Exceptional visual storytelling is a gift. Text becomes secondary as the camera’s eye works overtime. By incorporating compelling visuals with rich, atmospherically detailed sound design, audiences are made to look at surroundings from an entirely different perspective.
Kabwita Kasongo leads us through Southern Congo countryside as twigs and dry brush snap underfoot and wind ruffles leafs overhead. Taut back muscles ripple while he chops down a massive, gnarled tree. Alone. With an ax. Strikes reverberating in dry, still air, the resonance of his emotional fortitude. Chickens cluck outside when Lydie, her face absorbed in concentration, removes thorns to the melodious cadence of their voices discussing the family’s future home: how many rooms, what trees to plant. A toddler-filled kanga tied on Lydie’s back swishes carrying undersized chopped wood; Kabwita pants, straining under his load. The shovel’s blade tears squares of earth to crust over piled wood; later, his eyes squint during days-long slow burning. Quietly, confidently they bag crisp pieces of charcoal. In darkness, a friend helps Kabwita overload toppling bags onto an old bicycle to the music of noisy neighbor kids. Before daybreak he’s trekking over mostly rough terrain to Kolwezi, a town 50 kilometers (31 miles) away. Fighting to keep the bike steady Kabwita’s slight frame quivers, pushing it while praying for strength. Staggering up a soft red-dirt road, I yearn to jump up and help him. At that point, I realize I’m completely drawn into this film.
MAKALA’s story seems simple enough – making and selling charcoal. But it’s much more powerful. Documentarian Emmanuel Gras’ camerawork is exceptional and inclusive, and sound design’s encompassing; we share space with our protagonists. In one scene, he reaches a wide, sun-bleached busy graveled roadway. Kabwita’s continually checking traffic, his face taut with concern as dust swirls over him; tires hiss spitting gravel while the camera moves from behind, along his left side and ahead of him. Nothing is forced: Karen Benainous’ editing is measured, Gaspar Claus’ music complementary. Before allowed to enter Kolwezi, financially struggling Kabwita’s forced to pay toll to a thug. Gras’s stark reminder concerns unchecked globalization, and unimpeded power that should concern one and all.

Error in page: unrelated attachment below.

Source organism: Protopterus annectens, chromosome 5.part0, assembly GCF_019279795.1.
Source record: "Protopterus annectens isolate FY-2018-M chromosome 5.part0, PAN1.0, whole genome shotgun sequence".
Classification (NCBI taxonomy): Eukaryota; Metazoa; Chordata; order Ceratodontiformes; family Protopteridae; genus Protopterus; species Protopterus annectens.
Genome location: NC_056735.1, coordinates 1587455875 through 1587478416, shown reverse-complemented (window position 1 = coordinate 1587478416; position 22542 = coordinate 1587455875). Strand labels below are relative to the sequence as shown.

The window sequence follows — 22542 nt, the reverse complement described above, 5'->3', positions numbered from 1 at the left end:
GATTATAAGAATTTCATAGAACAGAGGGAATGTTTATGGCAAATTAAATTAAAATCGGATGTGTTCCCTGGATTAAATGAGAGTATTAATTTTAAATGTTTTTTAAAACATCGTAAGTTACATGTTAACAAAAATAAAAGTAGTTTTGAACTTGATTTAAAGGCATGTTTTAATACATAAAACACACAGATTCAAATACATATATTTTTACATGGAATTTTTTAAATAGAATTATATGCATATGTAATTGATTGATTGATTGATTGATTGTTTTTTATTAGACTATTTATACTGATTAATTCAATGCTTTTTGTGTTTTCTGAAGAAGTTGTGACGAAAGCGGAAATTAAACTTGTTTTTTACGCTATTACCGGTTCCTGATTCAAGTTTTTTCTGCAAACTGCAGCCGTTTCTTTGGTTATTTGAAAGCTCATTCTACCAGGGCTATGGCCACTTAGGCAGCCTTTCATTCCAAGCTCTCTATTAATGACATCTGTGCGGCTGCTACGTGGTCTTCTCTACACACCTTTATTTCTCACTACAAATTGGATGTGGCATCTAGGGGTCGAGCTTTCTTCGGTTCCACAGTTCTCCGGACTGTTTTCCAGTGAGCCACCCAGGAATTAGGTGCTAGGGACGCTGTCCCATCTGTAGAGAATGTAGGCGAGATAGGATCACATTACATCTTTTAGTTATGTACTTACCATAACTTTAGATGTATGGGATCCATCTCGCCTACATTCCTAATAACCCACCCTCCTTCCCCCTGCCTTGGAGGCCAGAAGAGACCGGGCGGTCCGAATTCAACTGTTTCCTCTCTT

Introducing renowned Iranian filmmaker Abbas Kiarostami’s unconventional film is a Northern Renaissance painting by Pieter Bruegel the Elder (The Hunters in the Snow; Dutch: Jagers in de Sneeuw). Slowly passing in/out of the frame are cawing crows, lowing cattle, and a barking dog as raspy wind nuzzles curling smoke from a snow-clad cottage chimney. A story amidst life transforms Kiarostami’s self-taken photographs and Masters paintings, twenty-four in all. One-frame = 1/24 of a second in celluloid length. 24 FRAMES is Kiarostami’s delicate framework for a final gift to audiences; Ahmad Kiarostami completed the film following his father’s death July 4, 2016. Many frames echo Bruegel’s deep winter landscape, some early springtime. Wafting through several frames is music: bygone, softly minimal or a woman gently singing. Most are throbbing, alive with nature’s natural rhythm. Horses frolicking, a speedboat, pigeons cooing and sea gulls squawking; pounding waves, birds singing, rain patter then drumming on lions mating; cats, gunshots, bleating sheep and howling wolves, deer, and fog-smothered cows bells as livestock shuffle pass. Color, black/white, and color bleached frames; a preciseness of distinctive, pulsating and graceful sound design. Each frame’s a lesson: take time to look, and truly see the stories that surrounds us infinitum.
After 24 FRAMES, taking a break outside in sunlit midmorning fresh air I hear gut-wrenching sobs. Turning my head in that direction, I lock in on that frame. A young female is crumpled in the grassy area between street and sidewalk. Cars/bicyclists stream by. A group of mostly guy-students boisterously pass, oblivious to the unfolding drama. Next, a middle-age jogger toting coffee-to-go, and some chattering gals. A lone girl hesitates, continues. A young male enters the frame and squats, quietly talking to her—lover’s spat? Body language says otherwise. She listens, her agitation decreasing. Gesturing, she replies. Glancing down, my watch tells me the next film starts in minutes forcing me to abandon one drama for another. Life is, after all, one frame at a time.